Before launching a green marketing campaign, companies should be able to substantiate the environmental claims they plan to make. Though the FTC does not set definitive standards for the use of specific environmental claims, its policy states that “any party making an express or implied claim that presents an objective assertion about the environmental attribute of a product, package, or service must, at the time the claim is made, possess and rely upon a reasonable basis substantiating the claim.”

Companies also need to ensure claims aren’t too broad. According to the FTC’s green guide, an environmental marketing claim should make clear whether the environmental attribute or benefit being asserted refers to the product, the product’s packaging, or a service; or to a portion or component of the product, the product’s packaging, or service. Companies should be careful to tailor their claims so as not to overstate the environmental benefit or attribute.

Price and Performance Concerns

A larger problem than credibility may be consumers’ concern about price and performance. A vast majority of consumers said they believe green products cost more and don’t perform as well as others. Companies undertaking green marketing campaigns need to take steps to address skepticism about price and quality. Provide education about the benefits of the product to combat the misconception that the product won’t work as well as the non-green alternative. If there is a price premium, educate consumers about why they should pay that price premium. The more a product offers, the more consumers will be willing to pay.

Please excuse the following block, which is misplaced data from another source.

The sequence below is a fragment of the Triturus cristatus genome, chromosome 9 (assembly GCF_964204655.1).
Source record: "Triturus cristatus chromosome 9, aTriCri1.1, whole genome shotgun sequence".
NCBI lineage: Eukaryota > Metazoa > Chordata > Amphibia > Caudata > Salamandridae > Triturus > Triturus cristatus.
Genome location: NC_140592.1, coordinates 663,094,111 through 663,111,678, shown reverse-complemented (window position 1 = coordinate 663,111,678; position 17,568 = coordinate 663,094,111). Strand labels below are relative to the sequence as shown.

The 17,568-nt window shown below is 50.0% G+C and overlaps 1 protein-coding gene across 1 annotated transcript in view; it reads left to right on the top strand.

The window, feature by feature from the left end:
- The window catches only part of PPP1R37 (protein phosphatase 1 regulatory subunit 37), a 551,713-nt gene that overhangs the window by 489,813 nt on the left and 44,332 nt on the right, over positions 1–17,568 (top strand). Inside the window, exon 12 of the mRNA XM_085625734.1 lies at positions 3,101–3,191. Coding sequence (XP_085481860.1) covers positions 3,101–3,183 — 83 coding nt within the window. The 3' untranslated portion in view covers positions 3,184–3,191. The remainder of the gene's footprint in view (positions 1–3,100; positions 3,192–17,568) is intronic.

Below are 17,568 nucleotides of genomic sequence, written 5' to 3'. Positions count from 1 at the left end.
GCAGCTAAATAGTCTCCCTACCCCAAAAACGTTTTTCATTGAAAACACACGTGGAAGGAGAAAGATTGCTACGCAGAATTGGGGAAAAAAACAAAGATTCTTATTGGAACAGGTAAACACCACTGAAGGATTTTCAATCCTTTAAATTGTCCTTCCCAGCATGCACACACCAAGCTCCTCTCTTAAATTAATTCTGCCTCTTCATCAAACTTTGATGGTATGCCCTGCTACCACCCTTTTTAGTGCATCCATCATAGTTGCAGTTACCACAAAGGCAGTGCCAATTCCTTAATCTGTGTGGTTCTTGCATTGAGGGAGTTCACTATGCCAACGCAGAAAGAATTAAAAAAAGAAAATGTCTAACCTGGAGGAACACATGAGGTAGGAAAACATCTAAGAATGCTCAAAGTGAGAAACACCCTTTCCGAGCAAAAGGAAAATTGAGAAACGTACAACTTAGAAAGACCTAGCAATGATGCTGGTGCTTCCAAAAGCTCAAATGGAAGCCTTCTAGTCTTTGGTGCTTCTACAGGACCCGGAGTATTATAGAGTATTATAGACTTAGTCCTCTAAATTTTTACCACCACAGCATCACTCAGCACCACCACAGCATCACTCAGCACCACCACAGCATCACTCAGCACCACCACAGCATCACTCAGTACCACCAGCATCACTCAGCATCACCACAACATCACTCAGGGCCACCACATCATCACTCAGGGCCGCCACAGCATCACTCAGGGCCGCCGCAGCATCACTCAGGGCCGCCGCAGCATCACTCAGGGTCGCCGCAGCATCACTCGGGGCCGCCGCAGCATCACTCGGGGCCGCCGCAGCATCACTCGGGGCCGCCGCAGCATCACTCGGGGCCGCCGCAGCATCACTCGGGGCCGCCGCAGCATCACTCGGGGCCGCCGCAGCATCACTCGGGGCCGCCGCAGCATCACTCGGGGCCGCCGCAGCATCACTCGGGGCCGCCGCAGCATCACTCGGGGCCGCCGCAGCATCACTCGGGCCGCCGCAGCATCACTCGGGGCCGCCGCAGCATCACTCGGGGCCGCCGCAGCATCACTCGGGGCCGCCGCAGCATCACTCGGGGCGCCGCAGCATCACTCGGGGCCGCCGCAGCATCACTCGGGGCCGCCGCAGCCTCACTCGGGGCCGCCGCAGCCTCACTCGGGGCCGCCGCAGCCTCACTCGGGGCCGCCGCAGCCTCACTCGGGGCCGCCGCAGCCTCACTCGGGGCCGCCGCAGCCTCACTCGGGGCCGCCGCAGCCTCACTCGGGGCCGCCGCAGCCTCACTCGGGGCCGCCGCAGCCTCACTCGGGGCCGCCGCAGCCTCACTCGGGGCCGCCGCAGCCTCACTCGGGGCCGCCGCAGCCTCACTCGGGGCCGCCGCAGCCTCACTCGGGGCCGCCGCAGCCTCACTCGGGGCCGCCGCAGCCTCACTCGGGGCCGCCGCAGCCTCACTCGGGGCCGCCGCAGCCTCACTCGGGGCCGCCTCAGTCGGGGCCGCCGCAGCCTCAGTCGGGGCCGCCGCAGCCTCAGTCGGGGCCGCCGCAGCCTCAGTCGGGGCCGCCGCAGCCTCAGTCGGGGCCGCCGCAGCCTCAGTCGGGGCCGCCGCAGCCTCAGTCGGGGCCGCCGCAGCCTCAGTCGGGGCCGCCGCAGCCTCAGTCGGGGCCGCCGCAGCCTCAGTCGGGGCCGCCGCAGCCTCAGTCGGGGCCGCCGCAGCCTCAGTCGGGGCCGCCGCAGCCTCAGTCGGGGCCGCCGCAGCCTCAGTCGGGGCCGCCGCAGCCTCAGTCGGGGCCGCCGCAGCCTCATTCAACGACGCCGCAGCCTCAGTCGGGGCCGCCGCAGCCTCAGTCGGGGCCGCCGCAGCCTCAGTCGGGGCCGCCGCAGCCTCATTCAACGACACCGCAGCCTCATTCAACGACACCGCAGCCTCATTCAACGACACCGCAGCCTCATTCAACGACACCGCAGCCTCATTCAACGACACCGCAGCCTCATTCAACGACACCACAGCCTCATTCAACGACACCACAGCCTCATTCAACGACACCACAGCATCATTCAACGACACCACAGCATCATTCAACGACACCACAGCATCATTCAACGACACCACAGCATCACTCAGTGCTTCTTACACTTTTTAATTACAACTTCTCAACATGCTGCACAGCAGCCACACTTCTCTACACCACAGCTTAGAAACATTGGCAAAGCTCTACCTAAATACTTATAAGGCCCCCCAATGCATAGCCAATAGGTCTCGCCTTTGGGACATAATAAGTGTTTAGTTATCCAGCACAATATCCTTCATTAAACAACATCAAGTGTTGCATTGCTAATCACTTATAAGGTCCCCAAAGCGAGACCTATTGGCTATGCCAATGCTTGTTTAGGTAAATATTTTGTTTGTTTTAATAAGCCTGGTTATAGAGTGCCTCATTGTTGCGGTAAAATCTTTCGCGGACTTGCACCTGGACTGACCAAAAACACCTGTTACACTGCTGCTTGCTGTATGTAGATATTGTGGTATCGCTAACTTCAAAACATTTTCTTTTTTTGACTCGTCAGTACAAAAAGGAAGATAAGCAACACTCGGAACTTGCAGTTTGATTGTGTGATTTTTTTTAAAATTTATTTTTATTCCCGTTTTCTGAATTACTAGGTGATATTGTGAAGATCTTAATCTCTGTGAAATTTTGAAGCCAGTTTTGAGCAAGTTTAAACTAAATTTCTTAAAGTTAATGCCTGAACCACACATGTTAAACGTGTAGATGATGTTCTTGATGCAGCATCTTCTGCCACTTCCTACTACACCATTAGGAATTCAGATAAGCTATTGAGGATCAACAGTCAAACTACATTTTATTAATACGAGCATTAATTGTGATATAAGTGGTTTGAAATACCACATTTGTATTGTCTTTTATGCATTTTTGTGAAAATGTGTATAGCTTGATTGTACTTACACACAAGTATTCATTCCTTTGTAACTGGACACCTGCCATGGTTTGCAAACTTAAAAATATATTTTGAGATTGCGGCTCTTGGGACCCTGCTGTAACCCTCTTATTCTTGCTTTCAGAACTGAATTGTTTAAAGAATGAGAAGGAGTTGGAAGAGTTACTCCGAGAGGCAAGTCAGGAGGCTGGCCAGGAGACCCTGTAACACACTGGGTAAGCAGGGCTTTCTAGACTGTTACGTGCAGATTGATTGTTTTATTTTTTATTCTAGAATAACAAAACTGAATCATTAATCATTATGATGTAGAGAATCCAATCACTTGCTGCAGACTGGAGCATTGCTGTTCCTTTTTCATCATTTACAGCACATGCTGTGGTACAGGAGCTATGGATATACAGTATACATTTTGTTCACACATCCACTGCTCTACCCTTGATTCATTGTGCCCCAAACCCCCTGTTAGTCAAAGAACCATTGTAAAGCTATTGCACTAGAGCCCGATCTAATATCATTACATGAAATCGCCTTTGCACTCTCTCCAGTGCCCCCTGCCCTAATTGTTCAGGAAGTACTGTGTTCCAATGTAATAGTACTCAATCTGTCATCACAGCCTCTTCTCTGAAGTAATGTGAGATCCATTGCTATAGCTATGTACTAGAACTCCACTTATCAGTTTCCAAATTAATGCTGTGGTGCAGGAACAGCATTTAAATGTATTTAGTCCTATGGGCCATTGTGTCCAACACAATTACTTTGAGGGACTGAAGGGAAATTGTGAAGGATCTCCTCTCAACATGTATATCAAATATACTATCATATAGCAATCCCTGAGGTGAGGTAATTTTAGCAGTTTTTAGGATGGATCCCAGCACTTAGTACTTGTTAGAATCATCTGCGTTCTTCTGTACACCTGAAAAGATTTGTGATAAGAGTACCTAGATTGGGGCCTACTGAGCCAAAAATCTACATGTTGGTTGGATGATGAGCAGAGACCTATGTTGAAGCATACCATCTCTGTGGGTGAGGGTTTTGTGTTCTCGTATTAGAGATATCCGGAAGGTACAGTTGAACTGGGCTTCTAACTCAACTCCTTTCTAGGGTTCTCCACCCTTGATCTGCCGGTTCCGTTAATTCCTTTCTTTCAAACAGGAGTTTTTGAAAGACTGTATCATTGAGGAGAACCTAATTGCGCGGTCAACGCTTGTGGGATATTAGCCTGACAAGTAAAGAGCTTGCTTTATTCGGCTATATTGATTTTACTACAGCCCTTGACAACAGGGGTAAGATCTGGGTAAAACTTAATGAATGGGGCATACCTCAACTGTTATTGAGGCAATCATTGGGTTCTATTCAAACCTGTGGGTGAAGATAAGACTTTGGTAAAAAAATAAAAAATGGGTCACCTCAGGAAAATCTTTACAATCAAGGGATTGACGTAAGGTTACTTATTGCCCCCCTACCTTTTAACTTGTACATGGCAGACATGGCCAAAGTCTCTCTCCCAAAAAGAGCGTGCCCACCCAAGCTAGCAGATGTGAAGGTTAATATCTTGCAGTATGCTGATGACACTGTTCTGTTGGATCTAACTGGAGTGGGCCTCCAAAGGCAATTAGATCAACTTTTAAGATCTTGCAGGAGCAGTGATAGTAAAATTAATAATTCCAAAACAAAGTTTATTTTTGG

Green Marketing Basics

For green marketing to be effective, consider the following:

  • Balance environmental issues with primary customer needs. If customers aren’t going to use environmental issues to gauge products and companies, and if environmental initiatives are not going to drive a purchasing decision or brand loyalty, green marketing isn’t going to be an effective use of the marketing budget.
  • The green marketing claims must be credible. Companies need to provide a level of detail about the claims that make them meaningful, and be able to substantiate those claims. Customers need to believe the claims for green marketing to be effective.
  • Green marketing must empower the customers. The green marketing message must make customers feel that by using the product or service they will make a difference.
  • Overcome customers’ concerns about price and product performance. Educate customers about the benefits the product or service provides, and provide testimonials, case studies, or research reinforcing the performance and value claims.

Green marketing can be an effective and useful tool, but it must align with customers’ needs. If environmental concerns aren’t important to customers, green marketing will not be effective. However, if customers do place high importance on green products and sustainability issues, green marketing can be a powerful way to positively position the company and its products and services.

For more information about green marketing, or to find out if it makes sense for your company, contact AVS Group. Learn more about our strategic marketing services here